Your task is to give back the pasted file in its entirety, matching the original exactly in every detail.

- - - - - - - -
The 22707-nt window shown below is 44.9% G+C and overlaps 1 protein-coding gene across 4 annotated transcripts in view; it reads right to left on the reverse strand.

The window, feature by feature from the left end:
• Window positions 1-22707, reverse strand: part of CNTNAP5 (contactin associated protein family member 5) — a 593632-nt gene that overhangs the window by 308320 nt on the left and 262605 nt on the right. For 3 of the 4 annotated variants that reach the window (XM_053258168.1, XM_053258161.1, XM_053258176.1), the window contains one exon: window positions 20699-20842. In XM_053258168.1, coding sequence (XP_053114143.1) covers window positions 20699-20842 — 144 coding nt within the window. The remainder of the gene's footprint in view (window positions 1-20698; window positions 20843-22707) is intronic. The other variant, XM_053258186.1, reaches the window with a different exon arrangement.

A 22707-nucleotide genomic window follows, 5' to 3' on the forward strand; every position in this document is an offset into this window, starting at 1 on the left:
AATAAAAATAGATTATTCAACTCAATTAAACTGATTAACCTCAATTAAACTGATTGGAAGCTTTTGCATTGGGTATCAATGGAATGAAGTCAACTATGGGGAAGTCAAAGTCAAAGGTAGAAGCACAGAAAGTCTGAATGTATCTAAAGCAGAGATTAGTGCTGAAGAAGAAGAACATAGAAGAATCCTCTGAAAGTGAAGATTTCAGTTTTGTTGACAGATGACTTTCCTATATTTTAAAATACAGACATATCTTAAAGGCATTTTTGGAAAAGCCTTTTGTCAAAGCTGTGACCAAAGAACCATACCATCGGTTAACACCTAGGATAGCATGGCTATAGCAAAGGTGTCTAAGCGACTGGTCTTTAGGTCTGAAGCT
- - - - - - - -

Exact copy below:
The 22707-nt window shown below is 44.9% G+C and overlaps 1 protein-coding gene across 4 annotated transcripts in view; it reads right to left on the reverse strand.

The window, feature by feature from the left end:
• Window positions 1-22707, reverse strand: part of CNTNAP5 (contactin associated protein family member 5) — a 593632-nt gene that overhangs the window by 308320 nt on the left and 262605 nt on the right. For 3 of the 4 annotated variants that reach the window (XM_053258168.1, XM_053258161.1, XM_053258176.1), the window contains one exon: window positions 20699-20842. In XM_053258168.1, coding sequence (XP_053114143.1) covers window positions 20699-20842 — 144 coding nt within the window. The remainder of the gene's footprint in view (window positions 1-20698; window positions 20843-22707) is intronic. The other variant, XM_053258186.1, reaches the window with a different exon arrangement.

A 22707-nucleotide genomic window follows, 5' to 3' on the forward strand; every position in this document is an offset into this window, starting at 1 on the left:
AATAAAAATAGATTATTCAACTCAATTAAACTGATTAACCTCAATTAAACTGATTGGAAGCTTTTGCATTGGGTATCAATGGAATGAAGTCAACTATGGGGAAGTCAAAGTCAAAGGTAGAAGCACAGAAAGTCTGAATGTATCTAAAGCAGAGATTAGTGCTGAAGAAGAAGAACATAGAAGAATCCTCTGAAAGTGAAGATTTCAGTTTTGTTGACAGATGACTTTCCTATATTTTAAAATACAGACATATCTTAAAGGCATTTTTGGAAAAGCCTTTTGTCAAAGCTGTGACCAAAGAACCATACCATCGGTTAACACCTAGGATAGCATGGCTATAGCAAAGGTGTCTAAGCGACTGGTCTTTAGGTCTGAAGCT